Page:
OPINION: Why News Corporation's BSkyB Plan Is Bad News for Britain
NEWS CORPORATION'S bid for complete control of BSkyB sent shudders across the UK media industry.
Despite fears that the coalition Government was in cahoots with Rupert Murdoch, Business Secretary Vince Cable decided to refer the matter to themedia regulator Ofcom.
With the BBC's future settled for the medium term, it is now the turn of Murdoch's media empire to face the glare of public scrutiny.
For many, there is more at stake here than the future of BSKyB. How much more of the UK media will fall under Mr Murdoch's control before we draw a line in the sand? His newspapers already have 37% of the UK's newspaper market. Sky is a news provider for most British commercial radio stations. BSkyB is the main supplier of UK television services and by far our biggest broadcaster, with a revenue of pounds 5.9bn in the last financial year (considerably more than the BBC, and three times larger than ITV). It also owns Harper Collins, one of our biggest publishers.
News Corporation already owns a larger share of British media than would be permitted in the US and Australia. Even some who applaud Mr Murdoch's business acumen worry that this is a 'Berlusconi moment', a time to defend the plurality and diversity of British media before it withers away. Trinity Mirror, the owners of this newspaper, are among the companies that called for the deal to be blocked.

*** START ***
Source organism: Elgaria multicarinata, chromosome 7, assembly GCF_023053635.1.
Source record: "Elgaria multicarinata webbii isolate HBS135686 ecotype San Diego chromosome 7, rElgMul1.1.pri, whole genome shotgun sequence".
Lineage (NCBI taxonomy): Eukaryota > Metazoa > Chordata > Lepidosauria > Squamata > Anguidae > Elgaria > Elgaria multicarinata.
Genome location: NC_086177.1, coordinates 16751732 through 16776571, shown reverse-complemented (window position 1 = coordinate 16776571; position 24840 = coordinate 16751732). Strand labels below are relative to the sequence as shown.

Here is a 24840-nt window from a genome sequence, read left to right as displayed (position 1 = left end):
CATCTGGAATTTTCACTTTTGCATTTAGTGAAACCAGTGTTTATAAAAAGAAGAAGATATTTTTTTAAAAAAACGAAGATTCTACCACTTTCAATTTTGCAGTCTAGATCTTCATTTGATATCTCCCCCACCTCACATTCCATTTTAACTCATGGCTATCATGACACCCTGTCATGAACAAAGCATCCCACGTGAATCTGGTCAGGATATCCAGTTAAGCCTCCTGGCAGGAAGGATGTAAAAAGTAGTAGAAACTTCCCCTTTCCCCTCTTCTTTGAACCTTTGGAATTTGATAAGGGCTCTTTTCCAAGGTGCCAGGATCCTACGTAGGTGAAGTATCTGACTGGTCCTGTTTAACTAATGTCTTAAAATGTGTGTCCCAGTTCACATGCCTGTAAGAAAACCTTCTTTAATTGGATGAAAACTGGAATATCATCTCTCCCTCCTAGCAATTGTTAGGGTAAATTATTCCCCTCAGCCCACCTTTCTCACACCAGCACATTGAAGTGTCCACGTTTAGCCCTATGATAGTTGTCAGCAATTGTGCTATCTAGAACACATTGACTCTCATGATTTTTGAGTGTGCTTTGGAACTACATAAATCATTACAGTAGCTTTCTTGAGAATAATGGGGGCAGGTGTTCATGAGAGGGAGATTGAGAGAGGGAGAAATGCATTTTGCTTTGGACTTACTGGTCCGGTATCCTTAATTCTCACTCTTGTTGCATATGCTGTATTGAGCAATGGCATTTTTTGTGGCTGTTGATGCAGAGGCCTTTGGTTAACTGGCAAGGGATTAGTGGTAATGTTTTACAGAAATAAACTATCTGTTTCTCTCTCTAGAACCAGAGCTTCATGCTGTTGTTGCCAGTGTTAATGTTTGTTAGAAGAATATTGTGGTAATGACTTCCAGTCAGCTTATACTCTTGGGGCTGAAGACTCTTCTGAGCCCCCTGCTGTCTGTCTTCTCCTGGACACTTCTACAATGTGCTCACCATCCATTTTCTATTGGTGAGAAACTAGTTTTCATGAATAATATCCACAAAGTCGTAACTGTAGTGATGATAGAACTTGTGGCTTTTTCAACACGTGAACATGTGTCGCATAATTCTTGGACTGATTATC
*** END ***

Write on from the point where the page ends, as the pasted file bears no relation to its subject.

His defenders argue that News Corporation already owns the biggest share of BskyB. Owning it outright, they suggest, would make little difference. If the growth of Mr Murdoch's UK holdings was acceptable before, why not now? There is some truth to this - many feel that our attitude to media ownership is already too relaxed. But it is also true that his bid enhances his competitive position. The change may not be immediately dramatic, but it unquestionably alters the delicate ecology of the British media landscape. Full ownership of BSkyB enables News Corporation to leverage its assets far more ruthlessly. It can use its position to aggressively cross subsidise and cross promote its titles across broadcast and print platforms - in a way none of its rivals can match. It can bundle its newspapers with its TV subscriptions - a strategy which might prove the last straw for some newspapers, already struggling with the loss of ad revenue to the internet. …